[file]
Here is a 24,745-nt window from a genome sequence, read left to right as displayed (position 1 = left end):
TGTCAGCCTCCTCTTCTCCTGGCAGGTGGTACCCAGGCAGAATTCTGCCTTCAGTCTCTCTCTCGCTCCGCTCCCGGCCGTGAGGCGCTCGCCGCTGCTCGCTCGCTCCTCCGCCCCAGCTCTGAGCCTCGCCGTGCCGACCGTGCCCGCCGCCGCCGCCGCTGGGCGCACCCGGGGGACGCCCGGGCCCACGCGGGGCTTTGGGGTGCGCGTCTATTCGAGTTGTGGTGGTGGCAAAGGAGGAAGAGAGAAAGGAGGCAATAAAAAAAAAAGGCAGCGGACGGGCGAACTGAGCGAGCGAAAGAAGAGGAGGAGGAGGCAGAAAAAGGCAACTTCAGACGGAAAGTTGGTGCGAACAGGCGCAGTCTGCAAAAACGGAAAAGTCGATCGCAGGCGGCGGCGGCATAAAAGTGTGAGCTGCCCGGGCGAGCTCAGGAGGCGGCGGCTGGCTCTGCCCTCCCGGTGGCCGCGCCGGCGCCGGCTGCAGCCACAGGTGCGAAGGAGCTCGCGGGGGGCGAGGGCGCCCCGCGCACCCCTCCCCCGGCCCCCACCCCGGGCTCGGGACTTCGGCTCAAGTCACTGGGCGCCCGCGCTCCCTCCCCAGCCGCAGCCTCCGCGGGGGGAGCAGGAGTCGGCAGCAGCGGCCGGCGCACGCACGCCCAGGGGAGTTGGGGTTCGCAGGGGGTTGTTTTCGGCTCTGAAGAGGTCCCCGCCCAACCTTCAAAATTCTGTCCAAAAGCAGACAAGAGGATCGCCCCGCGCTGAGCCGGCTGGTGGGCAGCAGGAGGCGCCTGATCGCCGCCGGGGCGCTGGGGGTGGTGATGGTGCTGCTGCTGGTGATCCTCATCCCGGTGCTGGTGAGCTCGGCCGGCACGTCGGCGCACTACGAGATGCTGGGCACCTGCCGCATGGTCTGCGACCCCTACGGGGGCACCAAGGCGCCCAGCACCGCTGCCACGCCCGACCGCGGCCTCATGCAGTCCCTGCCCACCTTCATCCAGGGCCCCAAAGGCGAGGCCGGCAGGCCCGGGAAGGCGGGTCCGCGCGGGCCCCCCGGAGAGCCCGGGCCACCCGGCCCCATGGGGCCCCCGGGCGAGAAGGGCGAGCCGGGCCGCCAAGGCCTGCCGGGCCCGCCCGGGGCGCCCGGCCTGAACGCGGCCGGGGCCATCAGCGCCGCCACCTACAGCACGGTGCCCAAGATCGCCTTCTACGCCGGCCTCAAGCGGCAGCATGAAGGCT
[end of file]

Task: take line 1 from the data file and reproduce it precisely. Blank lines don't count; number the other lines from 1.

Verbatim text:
Here is a 24,745-nt window from a genome sequence, read left to right as displayed (position 1 = left end):